What determines the creative life span of a style is one of the mysteries of art. Romantic realism, long a powerful movement in American painting, has unquestionably waned since 1940. It has never disappeared, and some of its finest examples are recent ones, but it is significant that most of the paintings reproduced here are by artists now dead or well past their middle years. Few younger painters have chosen to join them, and many older men who on belonged in their ranks have moved in other directions.
Perhaps one cause of this numerical decline has been the tendency of romantic realism to lose its true bearing. At its best, it is a form of realism modified to express a romantic attitude or meaning, but it has often escaped into what is just "good painting"--the sensuous manipulation of paint and painterly effects in a display of technical virtuosity. This preoccupation with method can be exciting and even creative in the youth of a movement, when its pioneers are forging a new vocabulary. But, once established, the vocabulary cannot be endlessly repeated for its own sake without deteriorating into mannerism; it must be used to say something. The only alternative is so to alter it that it again becomes a truly new method of expression, a new formal exploration. And this generally, but not always, leads the artist beyond the boundaries of the movement. The paintings illustrated by Karl Zerbe and Franklin Watkins might stand as examples here: The extraordinary textural treatment in the former, the free distortions and arbitrary color in the latter, give these works their principal interest, though they also raise the question of whether they properly belong in this chapter.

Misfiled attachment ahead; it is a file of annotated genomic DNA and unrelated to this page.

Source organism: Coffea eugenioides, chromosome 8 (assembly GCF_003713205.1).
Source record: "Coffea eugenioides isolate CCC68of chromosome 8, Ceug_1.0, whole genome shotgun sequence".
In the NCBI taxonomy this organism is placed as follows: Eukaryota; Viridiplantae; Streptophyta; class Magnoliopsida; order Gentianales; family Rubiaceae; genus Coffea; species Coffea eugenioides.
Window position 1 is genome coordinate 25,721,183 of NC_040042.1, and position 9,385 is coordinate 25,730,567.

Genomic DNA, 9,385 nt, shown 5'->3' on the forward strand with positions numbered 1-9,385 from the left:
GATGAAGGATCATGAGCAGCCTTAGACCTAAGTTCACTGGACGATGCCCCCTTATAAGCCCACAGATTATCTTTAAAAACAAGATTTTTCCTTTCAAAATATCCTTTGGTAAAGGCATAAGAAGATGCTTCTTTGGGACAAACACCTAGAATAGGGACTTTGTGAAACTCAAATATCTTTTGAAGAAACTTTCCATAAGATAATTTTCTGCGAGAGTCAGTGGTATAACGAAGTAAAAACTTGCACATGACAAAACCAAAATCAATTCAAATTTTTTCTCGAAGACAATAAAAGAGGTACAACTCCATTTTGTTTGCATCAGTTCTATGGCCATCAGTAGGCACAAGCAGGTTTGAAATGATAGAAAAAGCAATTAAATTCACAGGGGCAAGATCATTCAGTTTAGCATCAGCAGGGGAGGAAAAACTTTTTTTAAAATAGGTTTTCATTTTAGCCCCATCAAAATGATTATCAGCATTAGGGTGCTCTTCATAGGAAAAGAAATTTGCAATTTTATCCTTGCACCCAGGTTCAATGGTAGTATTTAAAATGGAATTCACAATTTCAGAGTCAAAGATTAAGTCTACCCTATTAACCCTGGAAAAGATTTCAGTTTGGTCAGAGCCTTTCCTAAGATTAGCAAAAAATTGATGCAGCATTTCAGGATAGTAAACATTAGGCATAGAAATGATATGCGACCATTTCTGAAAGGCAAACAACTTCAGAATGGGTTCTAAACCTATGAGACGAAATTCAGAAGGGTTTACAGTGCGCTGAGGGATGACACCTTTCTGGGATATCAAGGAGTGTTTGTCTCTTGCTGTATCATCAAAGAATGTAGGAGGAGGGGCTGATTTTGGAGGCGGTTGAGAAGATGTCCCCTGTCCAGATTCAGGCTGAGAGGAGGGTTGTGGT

The main line of romantic realism lies in an opposite direction. Nearly all the good romantic realists working today long ago established the structure of their vocabulary and are using it to express their deeper, more mature perceptions. They are linked not so much by their persistent devotion to realism in the face of opposing trends; they are more truly linked by the fact that they have something to say about the meaning of life, and that they speak their messages with conviction. Realism is important to them, for they deal with specific situations in the drama of man and nature, which only realism can adequately portray. But a realistic style per se is not their end and is therefore not sacrosanct. Several of them have become noticeably freer in technique as they have matured, using limited distortions where they need them and even semi-abstract passages, like the pattern of Burchfield's sky and branches or the floating design of Marsh's "El" structure. In other words, their formal means, though not altering radically, have continued to grow primarily in response to expressive needs.
What these artists have to say differs widely from man to man, but in general they fall into two groups: those who deal with subjective moods and those who are more concerned with the interpretation of events about them. Needless to say, these are